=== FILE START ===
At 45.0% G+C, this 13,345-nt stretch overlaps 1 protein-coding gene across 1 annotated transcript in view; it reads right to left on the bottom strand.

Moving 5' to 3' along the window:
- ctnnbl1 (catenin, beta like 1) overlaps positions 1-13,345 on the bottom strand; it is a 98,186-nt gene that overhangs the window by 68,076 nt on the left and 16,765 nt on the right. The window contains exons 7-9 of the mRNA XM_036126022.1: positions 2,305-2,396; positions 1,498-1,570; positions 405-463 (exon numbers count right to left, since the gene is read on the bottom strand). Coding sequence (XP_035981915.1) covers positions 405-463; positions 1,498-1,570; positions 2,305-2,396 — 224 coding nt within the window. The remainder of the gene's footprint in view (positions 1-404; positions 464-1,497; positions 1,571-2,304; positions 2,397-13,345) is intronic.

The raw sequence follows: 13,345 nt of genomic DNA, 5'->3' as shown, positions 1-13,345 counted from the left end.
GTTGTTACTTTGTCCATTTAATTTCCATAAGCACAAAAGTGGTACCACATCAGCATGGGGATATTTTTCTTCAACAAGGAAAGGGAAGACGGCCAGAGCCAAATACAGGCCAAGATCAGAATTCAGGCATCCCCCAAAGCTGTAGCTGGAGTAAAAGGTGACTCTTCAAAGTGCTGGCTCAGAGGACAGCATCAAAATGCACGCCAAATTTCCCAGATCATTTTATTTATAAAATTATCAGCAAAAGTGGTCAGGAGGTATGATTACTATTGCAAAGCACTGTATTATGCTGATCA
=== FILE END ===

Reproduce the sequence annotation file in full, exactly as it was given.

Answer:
At 45.0% G+C, this 13,345-nt stretch overlaps 1 protein-coding gene across 1 annotated transcript in view; it reads right to left on the bottom strand.

Moving 5' to 3' along the window:
- ctnnbl1 (catenin, beta like 1) overlaps positions 1-13,345 on the bottom strand; it is a 98,186-nt gene that overhangs the window by 68,076 nt on the left and 16,765 nt on the right. The window contains exons 7-9 of the mRNA XM_036126022.1: positions 2,305-2,396; positions 1,498-1,570; positions 405-463 (exon numbers count right to left, since the gene is read on the bottom strand). Coding sequence (XP_035981915.1) covers positions 405-463; positions 1,498-1,570; positions 2,305-2,396 — 224 coding nt within the window. The remainder of the gene's footprint in view (positions 1-404; positions 464-1,497; positions 1,571-2,304; positions 2,397-13,345) is intronic.

The raw sequence follows: 13,345 nt of genomic DNA, 5'->3' as shown, positions 1-13,345 counted from the left end.
GTTGTTACTTTGTCCATTTAATTTCCATAAGCACAAAAGTGGTACCACATCAGCATGGGGATATTTTTCTTCAACAAGGAAAGGGAAGACGGCCAGAGCCAAATACAGGCCAAGATCAGAATTCAGGCATCCCCCAAAGCTGTAGCTGGAGTAAAAGGTGACTCTTCAAAGTGCTGGCTCAGAGGACAGCATCAAAATGCACGCCAAATTTCCCAGATCATTTTATTTATAAAATTATCAGCAAAAGTGGTCAGGAGGTATGATTACTATTGCAAAGCACTGTATTATGCTGATCA